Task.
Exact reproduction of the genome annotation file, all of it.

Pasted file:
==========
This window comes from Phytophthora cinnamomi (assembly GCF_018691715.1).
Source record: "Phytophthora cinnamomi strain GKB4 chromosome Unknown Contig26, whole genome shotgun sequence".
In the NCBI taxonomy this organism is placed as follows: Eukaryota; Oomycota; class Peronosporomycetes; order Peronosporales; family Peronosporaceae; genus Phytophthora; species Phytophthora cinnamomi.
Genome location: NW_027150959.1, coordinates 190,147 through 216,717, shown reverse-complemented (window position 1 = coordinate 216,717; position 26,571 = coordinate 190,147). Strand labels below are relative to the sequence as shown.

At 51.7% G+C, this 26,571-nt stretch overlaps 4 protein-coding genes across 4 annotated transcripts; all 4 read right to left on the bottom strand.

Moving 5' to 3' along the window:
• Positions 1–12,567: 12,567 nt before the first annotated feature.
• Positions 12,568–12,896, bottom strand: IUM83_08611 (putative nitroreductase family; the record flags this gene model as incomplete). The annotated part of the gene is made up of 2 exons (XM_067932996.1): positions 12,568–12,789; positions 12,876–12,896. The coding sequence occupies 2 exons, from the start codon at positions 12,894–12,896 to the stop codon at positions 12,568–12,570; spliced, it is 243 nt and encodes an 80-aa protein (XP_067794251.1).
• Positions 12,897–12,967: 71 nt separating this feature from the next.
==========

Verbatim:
This window comes from Phytophthora cinnamomi (assembly GCF_018691715.1).
Source record: "Phytophthora cinnamomi strain GKB4 chromosome Unknown Contig26, whole genome shotgun sequence".
In the NCBI taxonomy this organism is placed as follows: Eukaryota; Oomycota; class Peronosporomycetes; order Peronosporales; family Peronosporaceae; genus Phytophthora; species Phytophthora cinnamomi.
Genome location: NW_027150959.1, coordinates 190,147 through 216,717, shown reverse-complemented (window position 1 = coordinate 216,717; position 26,571 = coordinate 190,147). Strand labels below are relative to the sequence as shown.

At 51.7% G+C, this 26,571-nt stretch overlaps 4 protein-coding genes across 4 annotated transcripts; all 4 read right to left on the bottom strand.

Moving 5' to 3' along the window:
• Positions 1–12,567: 12,567 nt before the first annotated feature.
• Positions 12,568–12,896, bottom strand: IUM83_08611 (putative nitroreductase family; the record flags this gene model as incomplete). The annotated part of the gene is made up of 2 exons (XM_067932996.1): positions 12,568–12,789; positions 12,876–12,896. The coding sequence occupies 2 exons, from the start codon at positions 12,894–12,896 to the stop codon at positions 12,568–12,570; spliced, it is 243 nt and encodes an 80-aa protein (XP_067794251.1).
• Positions 12,897–12,967: 71 nt separating this feature from the next.